Florida Power & Light Co. wants to charge customers another $22 million next year for two new nuclear reactors that might never be built, and but doesn’t want to do an analysis of whether the proposed $20 billion project still makes economic sense.
Attorneys for the Office of Public Counsel, the Florida Industrial Power Users Group, the Southern Alliance for Clean Energy and the city of Miami have asked regulators to deny FPL’s request for an exemption from the required analysis. FPL has provided such analyses in the past.
By the end of this year, FPL customers will have paid $282 million in pre-construction and pre-licensing costs for the proposed reactors known as Units 6 and 7, which, if approved, would join two existing nuclear reactors at the plant near Homestead.
If the additional $22 million is approved, FPL customers will have paid more than $303 million by the end of next year toward financing the reactors. The reactors have yet to be licensed and might never be built.
FPL said in a filing with the Florida Public Service Commission that an annual feasibility analysis at this stage would serve no meaningful purpose because FPL plans to only incur costs associated with obtaining and then maintaining its license, permits and certifications from 2017 to 2020.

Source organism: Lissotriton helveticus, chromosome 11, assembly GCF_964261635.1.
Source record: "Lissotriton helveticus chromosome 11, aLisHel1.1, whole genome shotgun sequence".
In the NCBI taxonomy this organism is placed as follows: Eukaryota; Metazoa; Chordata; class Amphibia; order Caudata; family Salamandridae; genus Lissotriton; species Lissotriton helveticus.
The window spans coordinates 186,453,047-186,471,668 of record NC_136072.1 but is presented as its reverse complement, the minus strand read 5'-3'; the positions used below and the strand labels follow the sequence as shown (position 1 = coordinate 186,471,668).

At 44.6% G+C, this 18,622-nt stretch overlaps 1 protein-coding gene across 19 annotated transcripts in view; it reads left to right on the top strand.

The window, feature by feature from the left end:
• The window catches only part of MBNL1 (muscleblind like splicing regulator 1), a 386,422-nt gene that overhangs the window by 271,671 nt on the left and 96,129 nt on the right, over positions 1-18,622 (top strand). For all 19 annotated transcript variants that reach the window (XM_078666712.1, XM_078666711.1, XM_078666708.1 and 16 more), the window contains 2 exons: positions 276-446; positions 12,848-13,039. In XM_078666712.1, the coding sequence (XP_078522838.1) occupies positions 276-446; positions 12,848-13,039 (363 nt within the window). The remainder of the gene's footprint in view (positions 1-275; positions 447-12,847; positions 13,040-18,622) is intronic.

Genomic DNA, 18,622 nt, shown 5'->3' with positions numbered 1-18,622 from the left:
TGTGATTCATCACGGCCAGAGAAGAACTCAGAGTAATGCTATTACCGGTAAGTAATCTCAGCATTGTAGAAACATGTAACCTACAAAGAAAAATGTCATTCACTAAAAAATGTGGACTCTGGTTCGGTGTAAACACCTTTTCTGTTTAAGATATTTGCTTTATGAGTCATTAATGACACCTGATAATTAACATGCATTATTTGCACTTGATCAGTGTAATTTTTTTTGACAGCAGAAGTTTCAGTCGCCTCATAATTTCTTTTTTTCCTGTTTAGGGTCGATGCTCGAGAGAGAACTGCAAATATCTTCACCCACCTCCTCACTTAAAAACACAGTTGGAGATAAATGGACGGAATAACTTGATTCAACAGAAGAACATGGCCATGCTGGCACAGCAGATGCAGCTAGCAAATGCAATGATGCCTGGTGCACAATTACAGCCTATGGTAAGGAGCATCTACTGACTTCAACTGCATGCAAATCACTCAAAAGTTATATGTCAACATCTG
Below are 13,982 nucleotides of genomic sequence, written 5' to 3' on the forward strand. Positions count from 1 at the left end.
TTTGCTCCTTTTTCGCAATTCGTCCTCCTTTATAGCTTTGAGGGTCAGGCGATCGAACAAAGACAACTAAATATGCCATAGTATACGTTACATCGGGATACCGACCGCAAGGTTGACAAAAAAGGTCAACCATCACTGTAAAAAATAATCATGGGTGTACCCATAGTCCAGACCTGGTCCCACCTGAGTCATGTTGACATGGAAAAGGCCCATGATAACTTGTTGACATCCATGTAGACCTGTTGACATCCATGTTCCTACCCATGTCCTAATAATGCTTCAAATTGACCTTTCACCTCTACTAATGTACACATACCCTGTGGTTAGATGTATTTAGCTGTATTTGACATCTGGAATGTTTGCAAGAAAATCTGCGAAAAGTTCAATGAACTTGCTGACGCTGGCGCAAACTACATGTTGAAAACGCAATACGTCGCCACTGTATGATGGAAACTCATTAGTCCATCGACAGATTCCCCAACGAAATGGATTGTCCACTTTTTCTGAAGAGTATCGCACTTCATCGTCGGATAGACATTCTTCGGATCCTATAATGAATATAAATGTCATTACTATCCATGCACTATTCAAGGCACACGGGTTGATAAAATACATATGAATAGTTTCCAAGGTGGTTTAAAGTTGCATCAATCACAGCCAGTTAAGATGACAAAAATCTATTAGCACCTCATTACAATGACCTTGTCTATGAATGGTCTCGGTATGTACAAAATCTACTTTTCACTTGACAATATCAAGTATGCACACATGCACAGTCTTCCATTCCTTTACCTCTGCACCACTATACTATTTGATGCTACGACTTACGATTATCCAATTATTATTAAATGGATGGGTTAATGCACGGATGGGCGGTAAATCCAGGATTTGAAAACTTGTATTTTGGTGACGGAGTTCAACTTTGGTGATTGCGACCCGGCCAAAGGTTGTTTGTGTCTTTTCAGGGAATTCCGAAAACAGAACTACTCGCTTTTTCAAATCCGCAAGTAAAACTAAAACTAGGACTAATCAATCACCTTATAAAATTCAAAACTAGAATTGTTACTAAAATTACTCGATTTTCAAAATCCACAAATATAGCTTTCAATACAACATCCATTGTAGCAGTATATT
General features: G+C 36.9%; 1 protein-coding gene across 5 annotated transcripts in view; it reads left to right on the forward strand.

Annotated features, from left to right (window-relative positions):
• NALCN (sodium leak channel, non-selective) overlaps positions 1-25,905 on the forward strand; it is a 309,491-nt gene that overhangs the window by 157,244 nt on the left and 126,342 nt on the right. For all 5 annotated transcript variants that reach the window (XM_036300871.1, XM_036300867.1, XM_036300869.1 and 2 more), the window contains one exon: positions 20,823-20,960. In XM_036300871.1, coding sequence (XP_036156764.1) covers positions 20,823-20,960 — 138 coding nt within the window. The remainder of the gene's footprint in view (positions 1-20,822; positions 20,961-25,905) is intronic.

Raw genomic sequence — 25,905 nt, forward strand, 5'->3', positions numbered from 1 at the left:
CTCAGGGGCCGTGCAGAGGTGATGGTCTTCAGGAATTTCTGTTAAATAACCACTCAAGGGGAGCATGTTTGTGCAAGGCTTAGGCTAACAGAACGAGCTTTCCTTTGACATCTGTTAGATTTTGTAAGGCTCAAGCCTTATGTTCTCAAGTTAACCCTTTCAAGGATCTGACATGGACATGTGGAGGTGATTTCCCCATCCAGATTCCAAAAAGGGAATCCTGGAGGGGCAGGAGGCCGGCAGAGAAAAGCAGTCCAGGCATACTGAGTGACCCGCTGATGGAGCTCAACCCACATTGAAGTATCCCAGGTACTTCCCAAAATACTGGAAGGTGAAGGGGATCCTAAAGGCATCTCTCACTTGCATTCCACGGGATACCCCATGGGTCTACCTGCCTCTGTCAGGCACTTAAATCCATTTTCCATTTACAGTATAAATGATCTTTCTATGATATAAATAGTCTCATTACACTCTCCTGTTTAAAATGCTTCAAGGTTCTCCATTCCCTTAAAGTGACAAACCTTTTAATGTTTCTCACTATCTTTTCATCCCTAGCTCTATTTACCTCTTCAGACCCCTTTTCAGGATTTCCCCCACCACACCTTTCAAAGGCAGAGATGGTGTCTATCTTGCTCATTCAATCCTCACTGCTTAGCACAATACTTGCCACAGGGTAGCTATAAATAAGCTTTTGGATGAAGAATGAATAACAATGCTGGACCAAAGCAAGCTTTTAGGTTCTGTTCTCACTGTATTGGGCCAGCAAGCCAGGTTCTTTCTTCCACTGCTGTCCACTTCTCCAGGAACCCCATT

Performing the extensive economic analysis would be a “substantial hardship and violates principles of fairness,” FPL said in the filing. It anticipates receiving its combined licensed from the Nuclear Regulatory Commission and its wetland permits from the U.S. Army Corps of Engineers by 2017.
Monday, attorneys for the four groups filed objections to FPL’s request for a waiver.
“Depriving the Commission, the Office of Public Counsel and other parties of the feasibility study while simultaneously asking the Commission to allow FPL to recover millions upon millions of dollars from ratepayers is unfair to the Commission and the parties,” FIPUG attorneys Jon Moyle and Karen Putnal wrote.
“The regulator, the Commission, is put in the untenable position of being asked to impose rates for a project unsupported by evidence that the project remains feasible,” FIPUG stated.
Instead, FIPUG suggests that FPL consider withdrawing its request to charge customers for costs associated with the planned reactors. If the PSC grants the waiver, it should require FPL, not FPL ratepayers, to fund the permit and licensing activities.
SACE attorney George Cavros stated in the filing that there is great uncertainty and risk surrounding FPL’s proposed Turkey Point 6 and 7 reactors, and all the financial risk is being borne by its customers.
The in-service dates have been moved three times, most recently to the 2027-28 timeframe.
Public Counsel J.R. Kelly said that the annual feasibilty analysis serves to safeguard customers from potentially paying millions of dollars over numerous years on a project when the analysis may show it is no longer viable and may be abandoned.